The New York City Council has overridden Mayor Michael Bloomberg's veto and adopted the "Earned Sick Time Act." New York City (NYC) is now the fifth municipality to require private employers to provide paid sick leave. NYC employers should begin to review and revise their leave and attendance policies and practices. In addition, NYC employers should begin training HR and managers on the law's requirements with respect to documentation, tracking time, notice and retaliation protections.
The new law requires that employers provide eligible employees with up to five paid sick days' beginning:
April 1, 2014, for an employer with 20 or more employees; and
October 1, 2015, for an employer with 15 to 19 employees and those with one domestic worker.
Smaller employers and employers with 15 to 19 employees must provide five unpaid sick days in a year, starting April 1, 2014.
The law's effective date may be delayed if NYC's economy declines from its January 2012 level (as measured by a financial index maintained by the Federal Reserve Bank of New York). The new law exempts some employers, such as government employers and certain manufacturing employers.
An employee is eligible for leave if he or she works in NYC for 80 hours or more in a year. An employee accrues sick time at the rate of one hour for every 30 hours worked, up to a maximum of 40 hours per calendar year. An employee can carry over the time from year to year (with a maximum of 40 hours per year). The time accrued may be used for:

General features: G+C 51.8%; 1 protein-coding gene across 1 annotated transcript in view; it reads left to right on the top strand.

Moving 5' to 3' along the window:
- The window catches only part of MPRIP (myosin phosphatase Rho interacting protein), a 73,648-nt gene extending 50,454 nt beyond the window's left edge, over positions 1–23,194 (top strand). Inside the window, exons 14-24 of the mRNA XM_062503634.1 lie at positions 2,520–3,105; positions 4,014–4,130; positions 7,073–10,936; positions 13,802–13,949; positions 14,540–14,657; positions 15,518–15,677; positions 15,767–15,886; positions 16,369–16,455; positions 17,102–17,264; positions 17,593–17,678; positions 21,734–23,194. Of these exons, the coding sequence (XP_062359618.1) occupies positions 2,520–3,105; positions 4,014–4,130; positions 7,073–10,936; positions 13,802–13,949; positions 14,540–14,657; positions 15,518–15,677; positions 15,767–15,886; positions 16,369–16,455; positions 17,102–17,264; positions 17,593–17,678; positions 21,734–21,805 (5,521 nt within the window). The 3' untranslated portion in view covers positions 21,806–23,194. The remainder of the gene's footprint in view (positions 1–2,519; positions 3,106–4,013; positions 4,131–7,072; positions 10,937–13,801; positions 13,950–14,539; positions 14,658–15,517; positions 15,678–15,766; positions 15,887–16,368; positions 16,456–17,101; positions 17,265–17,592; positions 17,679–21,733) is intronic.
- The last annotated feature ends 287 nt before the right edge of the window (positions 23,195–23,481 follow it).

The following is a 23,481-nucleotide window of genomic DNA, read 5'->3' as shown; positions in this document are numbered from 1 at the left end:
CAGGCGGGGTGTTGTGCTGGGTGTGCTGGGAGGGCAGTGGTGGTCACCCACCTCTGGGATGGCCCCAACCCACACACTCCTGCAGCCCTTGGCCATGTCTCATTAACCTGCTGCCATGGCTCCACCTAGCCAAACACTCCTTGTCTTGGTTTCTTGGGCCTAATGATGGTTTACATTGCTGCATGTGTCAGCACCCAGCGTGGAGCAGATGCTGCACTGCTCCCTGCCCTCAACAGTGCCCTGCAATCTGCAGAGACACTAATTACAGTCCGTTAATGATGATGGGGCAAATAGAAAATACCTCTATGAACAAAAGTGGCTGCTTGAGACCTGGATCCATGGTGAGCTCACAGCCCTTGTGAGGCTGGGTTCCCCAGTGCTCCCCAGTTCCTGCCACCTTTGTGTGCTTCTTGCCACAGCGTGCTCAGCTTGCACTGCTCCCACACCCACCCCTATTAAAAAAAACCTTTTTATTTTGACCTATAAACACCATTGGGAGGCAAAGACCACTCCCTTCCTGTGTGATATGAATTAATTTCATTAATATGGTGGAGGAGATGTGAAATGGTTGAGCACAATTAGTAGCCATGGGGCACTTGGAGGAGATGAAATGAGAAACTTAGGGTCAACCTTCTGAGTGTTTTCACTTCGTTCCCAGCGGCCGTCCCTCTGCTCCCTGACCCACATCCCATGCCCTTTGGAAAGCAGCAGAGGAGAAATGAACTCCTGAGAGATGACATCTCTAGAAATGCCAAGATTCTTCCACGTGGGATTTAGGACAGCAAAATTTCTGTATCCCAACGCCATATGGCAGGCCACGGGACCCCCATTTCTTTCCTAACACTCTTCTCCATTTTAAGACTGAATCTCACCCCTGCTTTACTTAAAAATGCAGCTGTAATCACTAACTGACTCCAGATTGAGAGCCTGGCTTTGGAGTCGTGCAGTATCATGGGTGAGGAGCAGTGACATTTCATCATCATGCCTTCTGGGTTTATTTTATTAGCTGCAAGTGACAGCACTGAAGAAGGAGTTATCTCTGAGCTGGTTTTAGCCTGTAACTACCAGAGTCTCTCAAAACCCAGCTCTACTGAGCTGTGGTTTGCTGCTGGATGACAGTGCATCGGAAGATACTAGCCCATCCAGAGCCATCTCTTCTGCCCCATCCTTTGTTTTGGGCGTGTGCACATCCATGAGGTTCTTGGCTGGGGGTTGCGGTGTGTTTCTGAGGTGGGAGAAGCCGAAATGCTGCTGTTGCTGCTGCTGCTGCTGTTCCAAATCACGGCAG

An employee's physical or mental illness or medical care (which includes the need for medical diagnosis or treatment or preventative care);
The physical or mental illness or medical care of a spouse, registered domestic partner, child, parent or parent-in-law; or
Public health emergencies that result in an ordered closure of a place of business, school or childcare provider.
An employer may require an employee to provide reasonable notice of the need for leave (up to seven days' notice for planned absences and as soon as practicable for emergencies). After three consecutive sick days, an employer can require documentation to support the qualified reason for use of paid sick leave - but not the specific nature of any medical condition.
Upon commencement of employment, an employer must provide an employee with written notice of his or her rights under the law. NYC's Department of Consumer Affairs will create a model notice for employers in many different languages.
Debra Ness, the President of the National Partnership for Women & Families, released a statement praising NYC's new law and calling on Congress to pass similar federal legislation. Mayor Bloomberg however, considers the increased costs of providing paid sick leave "harmful" because it forces employers to reduce other much needed employee benefits.